To help protect shelters from the costs of care, many states prohibit rescued animals from being returned to their owners until the owners have reimbursed impounding agencies for the costs of the seizure and care. As long as the impounding officer follows prescribed rules for seizure, no conviction on animal cruelty charges is needed. If the owner does not pay within a certain period of time (e.g., ten days), then the humane agency takes ownership of the animals.
Putting the Burden Where It Belongs
These laws help, but humane agencies can still end up in the proverbial poorhouse after animal collectors fail to pay required restitution. A recent legal innovation, however, can prevent these situations from developing in the first place. Enacted by at least two states (Minnesota and Missouri) and several localities, so-called “security bond” laws require the animals’ owner to guarantee payment up front for the costs of long-term impoundment. If such payment is not guaranteed within a short period of time, the impounding agency can adopt out or euthanize animals at its discretion.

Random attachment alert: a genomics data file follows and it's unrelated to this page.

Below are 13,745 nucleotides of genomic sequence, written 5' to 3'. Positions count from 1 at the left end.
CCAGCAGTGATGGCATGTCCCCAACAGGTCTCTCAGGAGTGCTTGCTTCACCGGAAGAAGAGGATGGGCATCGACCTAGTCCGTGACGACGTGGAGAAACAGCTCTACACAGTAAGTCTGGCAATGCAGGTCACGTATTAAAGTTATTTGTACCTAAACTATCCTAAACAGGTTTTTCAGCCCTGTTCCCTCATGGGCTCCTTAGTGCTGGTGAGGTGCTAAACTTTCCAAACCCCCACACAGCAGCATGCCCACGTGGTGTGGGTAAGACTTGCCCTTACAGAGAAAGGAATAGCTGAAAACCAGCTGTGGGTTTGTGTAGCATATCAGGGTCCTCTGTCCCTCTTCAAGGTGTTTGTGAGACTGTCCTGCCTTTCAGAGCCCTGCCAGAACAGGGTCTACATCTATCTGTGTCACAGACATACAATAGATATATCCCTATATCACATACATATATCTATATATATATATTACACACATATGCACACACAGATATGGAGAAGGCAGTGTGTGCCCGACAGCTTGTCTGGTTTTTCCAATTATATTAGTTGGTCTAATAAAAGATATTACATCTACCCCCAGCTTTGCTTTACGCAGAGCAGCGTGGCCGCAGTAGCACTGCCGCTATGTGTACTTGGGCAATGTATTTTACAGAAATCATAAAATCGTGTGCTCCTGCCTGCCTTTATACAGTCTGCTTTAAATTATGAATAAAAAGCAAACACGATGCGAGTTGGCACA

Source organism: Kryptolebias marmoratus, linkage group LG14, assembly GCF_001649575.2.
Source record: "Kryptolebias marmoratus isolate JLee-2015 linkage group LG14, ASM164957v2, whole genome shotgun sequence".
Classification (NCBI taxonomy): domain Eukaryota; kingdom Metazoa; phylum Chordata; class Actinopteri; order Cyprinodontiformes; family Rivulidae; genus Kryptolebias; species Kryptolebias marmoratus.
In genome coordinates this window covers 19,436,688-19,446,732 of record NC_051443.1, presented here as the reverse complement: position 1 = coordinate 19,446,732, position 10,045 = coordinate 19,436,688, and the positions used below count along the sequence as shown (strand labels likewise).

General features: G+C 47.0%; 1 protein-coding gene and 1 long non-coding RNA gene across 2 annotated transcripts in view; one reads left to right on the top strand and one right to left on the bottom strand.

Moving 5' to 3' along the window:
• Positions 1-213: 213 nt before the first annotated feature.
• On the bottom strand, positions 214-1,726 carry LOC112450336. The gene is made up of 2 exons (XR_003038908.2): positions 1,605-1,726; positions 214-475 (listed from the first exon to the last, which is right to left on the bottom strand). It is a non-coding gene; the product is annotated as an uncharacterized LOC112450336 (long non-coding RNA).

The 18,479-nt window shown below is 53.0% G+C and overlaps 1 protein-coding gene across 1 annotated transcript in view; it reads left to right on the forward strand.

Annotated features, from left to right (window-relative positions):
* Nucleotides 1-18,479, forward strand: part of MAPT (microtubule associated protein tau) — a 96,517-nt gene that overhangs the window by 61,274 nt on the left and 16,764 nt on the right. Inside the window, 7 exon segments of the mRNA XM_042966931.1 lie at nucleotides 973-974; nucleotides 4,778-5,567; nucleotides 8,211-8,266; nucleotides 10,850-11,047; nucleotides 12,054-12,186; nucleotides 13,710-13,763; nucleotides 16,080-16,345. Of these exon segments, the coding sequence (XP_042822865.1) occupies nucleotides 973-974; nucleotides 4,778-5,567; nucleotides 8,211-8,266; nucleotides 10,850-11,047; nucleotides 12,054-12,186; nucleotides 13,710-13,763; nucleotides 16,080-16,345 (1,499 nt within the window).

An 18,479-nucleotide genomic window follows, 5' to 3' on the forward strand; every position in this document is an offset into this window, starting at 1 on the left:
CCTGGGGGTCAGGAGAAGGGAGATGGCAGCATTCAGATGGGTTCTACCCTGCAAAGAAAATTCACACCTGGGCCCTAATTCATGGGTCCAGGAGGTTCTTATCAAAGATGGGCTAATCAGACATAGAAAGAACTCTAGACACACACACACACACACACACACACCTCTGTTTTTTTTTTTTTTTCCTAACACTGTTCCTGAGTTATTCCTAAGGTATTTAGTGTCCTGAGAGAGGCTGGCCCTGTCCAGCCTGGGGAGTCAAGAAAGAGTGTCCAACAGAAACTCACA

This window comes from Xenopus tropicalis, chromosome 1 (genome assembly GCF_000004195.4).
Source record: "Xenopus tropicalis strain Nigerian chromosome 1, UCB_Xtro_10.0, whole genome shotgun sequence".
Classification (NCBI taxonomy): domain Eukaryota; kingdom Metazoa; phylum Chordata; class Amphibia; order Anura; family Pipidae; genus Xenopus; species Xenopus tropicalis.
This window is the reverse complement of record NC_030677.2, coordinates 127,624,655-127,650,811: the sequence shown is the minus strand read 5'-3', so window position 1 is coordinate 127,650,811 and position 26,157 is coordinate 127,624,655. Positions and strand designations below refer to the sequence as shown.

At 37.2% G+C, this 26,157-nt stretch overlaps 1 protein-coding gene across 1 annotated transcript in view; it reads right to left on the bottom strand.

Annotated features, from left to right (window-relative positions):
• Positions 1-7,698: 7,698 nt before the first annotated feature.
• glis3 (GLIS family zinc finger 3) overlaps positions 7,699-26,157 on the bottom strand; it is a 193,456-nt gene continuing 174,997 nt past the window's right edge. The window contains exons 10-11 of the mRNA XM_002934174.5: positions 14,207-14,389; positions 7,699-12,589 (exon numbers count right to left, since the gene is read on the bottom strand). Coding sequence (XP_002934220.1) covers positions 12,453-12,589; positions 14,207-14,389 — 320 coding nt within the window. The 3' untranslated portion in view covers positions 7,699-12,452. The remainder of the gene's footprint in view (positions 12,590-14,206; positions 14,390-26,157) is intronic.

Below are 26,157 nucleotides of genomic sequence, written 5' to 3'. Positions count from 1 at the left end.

Security bond laws generally take the form of amendments to existing laws regarding the disposition of seized animals. Minnesota’s law authorizes animals seized under warrant to be “humanely disposed of [i.e., adopted or euthanized] at the discretion of the jurisdiction having custody of the animal seven days after the animal was taken into custody.” Such disposition may be prevented by the animals’ owners only if they post “a bond or security in an amount sufficient to provide for the animals’ care and keeping for at least 30 days. ” The bond is renewable in 30-day increments. Even in cases where a court order prohibits disposition of animals (e.g., for evidence), that order must provide for a bond or other security in the amount necessary to protect the sheltering facility from incurring costs.